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31 Days, 31 Lists: Day Eleven – 2017 Bilingual Children’s Books


I wish I had kept better statistics over the course of my children’s librarian career. Maybe if I had I could give you a sense of whether or not the number of bilingual children’s books published in 2017 was higher or lower than normal. As it currently stands, I’m just pleased to see these books at all. Please note that this round-up is by no means complete and that I am included books simultaneously published in English and another language as well as bilingual titles where both languages are available at the same time.

2017 Bilingual Children’s Books

ABC Spanish by Aless Baylis


Hope you’re not sick of this little board book cutie yet. So far it carried the award for Most Inclusions on 31 Days, 31 Lists. Hard not to see why.

Baby Talk / Hablando Con Bebe by Stella Blackstone

BabyTalkWhen my daughter was born the English edition of this book was a godsend. I can still recite it from memory if called upon to do so. So when I saw this year that it was being released in Spanish as well, I nearly flipped my lid. This is such a perfect book to translated in this way. Every baby should have a chance to get a kick out of it.

Baby’s First Words / Mis Primeras Palabras by Christiane Engel


We’re talking simultaneous publication in both English and Spanish here. GLBTQIA+ friendly, gorgeous art, fun words, the works. Ain’t nothing to compare.

Bravo!: Poemas Sobre Hispanos Extraordinarios by Margarita Engle, ill. Rafael Lopez


Bilingual poetry in Spanish was particularly prevalent in 2017. This collection of great poems and gorgeous art was simultaneously published in English and Spanish. If you don’t have it on your library shelves, bug ’em. Get it there. It’s top notch.

Family Poems for Every Day of the Week / Poemas Familiares Para Cada Dia de la Semana by Francisco X. Alarcon, ill. Maya Christina Gonzalez


Part of the allure of this book (above and beyond the concept, poems, and art, all of which are extraordinary) is the fact that the bilingual text is integrated smoothly into the design of the book. I cannot tell you how often poor design of a book does bilingual translations a disservice. I’m all for attractive books and this one fits the mold.

Frida Kahlo and Her Animals / Frida Kahlo Y Sus Animalitos by Monica Brown, ill. John Parra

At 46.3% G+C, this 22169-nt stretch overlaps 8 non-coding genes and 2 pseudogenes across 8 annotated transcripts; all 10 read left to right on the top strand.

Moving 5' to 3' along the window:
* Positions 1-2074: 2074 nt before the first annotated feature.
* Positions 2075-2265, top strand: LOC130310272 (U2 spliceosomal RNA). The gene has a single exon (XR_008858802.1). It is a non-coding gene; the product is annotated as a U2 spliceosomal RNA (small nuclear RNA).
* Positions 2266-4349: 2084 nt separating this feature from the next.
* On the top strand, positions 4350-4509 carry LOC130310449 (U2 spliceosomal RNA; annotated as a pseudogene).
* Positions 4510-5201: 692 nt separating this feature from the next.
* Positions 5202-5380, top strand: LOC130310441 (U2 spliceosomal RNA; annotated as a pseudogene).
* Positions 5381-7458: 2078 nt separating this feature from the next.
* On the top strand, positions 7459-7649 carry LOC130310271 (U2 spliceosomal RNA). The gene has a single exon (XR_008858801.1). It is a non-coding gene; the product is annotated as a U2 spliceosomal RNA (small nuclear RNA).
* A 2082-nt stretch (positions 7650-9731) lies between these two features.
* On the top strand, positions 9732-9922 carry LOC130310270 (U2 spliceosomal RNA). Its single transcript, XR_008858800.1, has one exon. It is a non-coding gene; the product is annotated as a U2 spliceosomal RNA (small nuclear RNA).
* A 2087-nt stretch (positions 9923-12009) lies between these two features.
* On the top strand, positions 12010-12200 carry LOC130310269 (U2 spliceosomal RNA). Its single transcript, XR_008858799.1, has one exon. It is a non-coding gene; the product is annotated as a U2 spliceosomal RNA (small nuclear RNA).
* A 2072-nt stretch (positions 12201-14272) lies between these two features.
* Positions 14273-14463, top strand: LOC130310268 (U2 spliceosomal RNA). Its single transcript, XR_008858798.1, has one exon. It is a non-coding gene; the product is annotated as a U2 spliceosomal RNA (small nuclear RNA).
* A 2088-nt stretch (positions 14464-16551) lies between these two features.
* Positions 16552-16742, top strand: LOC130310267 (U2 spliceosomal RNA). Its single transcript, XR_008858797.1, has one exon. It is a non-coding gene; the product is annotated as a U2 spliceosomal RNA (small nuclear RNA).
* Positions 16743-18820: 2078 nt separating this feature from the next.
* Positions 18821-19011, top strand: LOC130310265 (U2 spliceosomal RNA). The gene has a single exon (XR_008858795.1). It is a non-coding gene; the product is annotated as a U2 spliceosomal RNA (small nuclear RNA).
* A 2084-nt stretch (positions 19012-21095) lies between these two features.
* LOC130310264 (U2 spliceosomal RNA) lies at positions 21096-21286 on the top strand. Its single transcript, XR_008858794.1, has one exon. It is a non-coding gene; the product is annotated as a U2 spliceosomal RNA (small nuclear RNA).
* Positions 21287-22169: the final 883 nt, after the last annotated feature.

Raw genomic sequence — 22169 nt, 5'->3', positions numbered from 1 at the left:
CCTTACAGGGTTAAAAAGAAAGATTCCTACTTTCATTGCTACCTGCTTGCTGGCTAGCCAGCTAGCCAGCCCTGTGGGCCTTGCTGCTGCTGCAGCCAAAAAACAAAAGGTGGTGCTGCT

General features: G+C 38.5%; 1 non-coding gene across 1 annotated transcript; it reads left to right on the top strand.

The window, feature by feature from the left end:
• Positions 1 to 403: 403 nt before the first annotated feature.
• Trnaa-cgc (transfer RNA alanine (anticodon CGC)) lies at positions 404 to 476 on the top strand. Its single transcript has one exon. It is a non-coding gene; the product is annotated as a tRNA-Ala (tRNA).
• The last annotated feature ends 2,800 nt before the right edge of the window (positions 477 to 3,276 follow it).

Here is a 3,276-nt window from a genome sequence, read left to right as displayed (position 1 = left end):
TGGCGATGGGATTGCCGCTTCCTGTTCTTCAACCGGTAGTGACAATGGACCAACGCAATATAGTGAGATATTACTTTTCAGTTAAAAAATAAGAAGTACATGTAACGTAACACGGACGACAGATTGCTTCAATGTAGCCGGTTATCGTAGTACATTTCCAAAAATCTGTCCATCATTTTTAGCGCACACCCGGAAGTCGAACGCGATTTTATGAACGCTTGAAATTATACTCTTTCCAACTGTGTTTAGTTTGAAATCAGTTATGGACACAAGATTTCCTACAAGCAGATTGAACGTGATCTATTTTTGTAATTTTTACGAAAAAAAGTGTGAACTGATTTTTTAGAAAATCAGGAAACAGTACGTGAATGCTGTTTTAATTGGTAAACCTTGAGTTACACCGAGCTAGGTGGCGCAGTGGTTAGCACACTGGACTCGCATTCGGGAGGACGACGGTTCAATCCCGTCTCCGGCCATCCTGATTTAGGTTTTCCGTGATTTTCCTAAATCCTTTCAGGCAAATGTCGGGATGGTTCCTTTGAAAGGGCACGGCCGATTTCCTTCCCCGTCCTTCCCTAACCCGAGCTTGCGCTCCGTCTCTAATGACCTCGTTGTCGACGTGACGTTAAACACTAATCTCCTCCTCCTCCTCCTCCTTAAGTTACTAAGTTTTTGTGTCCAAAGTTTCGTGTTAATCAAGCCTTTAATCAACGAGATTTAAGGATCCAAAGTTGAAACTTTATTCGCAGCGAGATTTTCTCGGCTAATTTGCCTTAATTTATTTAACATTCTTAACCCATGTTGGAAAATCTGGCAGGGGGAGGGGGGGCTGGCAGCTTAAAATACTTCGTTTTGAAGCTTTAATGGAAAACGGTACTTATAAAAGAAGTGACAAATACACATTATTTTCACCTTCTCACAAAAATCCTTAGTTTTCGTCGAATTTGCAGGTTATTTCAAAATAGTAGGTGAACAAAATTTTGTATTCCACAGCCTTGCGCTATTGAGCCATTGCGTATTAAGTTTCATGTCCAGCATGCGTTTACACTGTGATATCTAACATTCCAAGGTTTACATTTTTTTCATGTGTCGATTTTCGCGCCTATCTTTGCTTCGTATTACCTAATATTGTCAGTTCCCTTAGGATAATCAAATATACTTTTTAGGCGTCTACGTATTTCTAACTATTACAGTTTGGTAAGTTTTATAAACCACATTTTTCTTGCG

This is one of two biographical picture books available in English or Spanish on today’s list. And while it’s not a strict biography in the sense of a timeline of the artist’s whole life, it offers a lovely snapshot of a significant time.

Good Night, Planet / Buenas Noches, Planeta by Liniers


Someday, my friends, it won’t be extraordinary to find bilingual comics on our shelves. Until that happy day arrives, however, at least we have this. It’s a start.

The House That Jack Built / La Maison Que Jack a Batie by Antonio Frasconi

HouseThatJackThis is the only bilingual book on today’s list that isn’t Spanish. French is the name of the game with this little number, and it’s great. There’s a reason I put it on two lists already this year.

Little Skeletons Countdown to Midnight / Esqueletitos: Un Libro Para Contar en el Dia de Los Muertos by Susie Jaramillo


As I mentioned before when I put this on my board book list, how can you resist a storytime perfect bilingual book with ties to the very popular Coco movie now in theaters?

Marti’s Song for Freedom / Marti y Sus Versos Por La Libertad by Emma Otheguy, ill. Beatriz Vidal


And here’s the second bilingual bio. What’s cool here is that Marti is not a particularly well known figure here in the States (unlike the aforementioned Frida) so anything that sheds a little light on him is great. The fact that the book is bilingual to boot makes you highly suspect that someone actually cared about the title’s creation.